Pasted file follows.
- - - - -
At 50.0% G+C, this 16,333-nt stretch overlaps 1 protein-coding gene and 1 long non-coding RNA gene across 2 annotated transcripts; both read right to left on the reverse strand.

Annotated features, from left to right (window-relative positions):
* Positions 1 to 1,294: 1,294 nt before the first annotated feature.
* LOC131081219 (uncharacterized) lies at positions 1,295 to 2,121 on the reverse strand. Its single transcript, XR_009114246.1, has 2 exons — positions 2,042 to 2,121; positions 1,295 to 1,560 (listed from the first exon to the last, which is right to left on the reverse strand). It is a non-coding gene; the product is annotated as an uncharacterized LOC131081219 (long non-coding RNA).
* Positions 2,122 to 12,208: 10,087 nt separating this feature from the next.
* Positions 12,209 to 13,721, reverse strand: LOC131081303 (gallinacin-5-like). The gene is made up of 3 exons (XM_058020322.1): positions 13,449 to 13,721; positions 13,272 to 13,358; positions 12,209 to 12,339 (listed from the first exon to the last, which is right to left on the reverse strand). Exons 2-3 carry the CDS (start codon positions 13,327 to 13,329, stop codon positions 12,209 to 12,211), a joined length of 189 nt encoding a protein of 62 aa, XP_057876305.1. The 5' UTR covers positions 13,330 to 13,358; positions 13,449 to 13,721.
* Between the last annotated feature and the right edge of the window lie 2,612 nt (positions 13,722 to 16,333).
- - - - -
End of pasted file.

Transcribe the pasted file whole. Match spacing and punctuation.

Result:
At 50.0% G+C, this 16,333-nt stretch overlaps 1 protein-coding gene and 1 long non-coding RNA gene across 2 annotated transcripts; both read right to left on the reverse strand.

Annotated features, from left to right (window-relative positions):
* Positions 1 to 1,294: 1,294 nt before the first annotated feature.
* LOC131081219 (uncharacterized) lies at positions 1,295 to 2,121 on the reverse strand. Its single transcript, XR_009114246.1, has 2 exons — positions 2,042 to 2,121; positions 1,295 to 1,560 (listed from the first exon to the last, which is right to left on the reverse strand). It is a non-coding gene; the product is annotated as an uncharacterized LOC131081219 (long non-coding RNA).
* Positions 2,122 to 12,208: 10,087 nt separating this feature from the next.
* Positions 12,209 to 13,721, reverse strand: LOC131081303 (gallinacin-5-like). The gene is made up of 3 exons (XM_058020322.1): positions 13,449 to 13,721; positions 13,272 to 13,358; positions 12,209 to 12,339 (listed from the first exon to the last, which is right to left on the reverse strand). Exons 2-3 carry the CDS (start codon positions 13,327 to 13,329, stop codon positions 12,209 to 12,211), a joined length of 189 nt encoding a protein of 62 aa, XP_057876305.1. The 5' UTR covers positions 13,330 to 13,358; positions 13,449 to 13,721.
* Between the last annotated feature and the right edge of the window lie 2,612 nt (positions 13,722 to 16,333).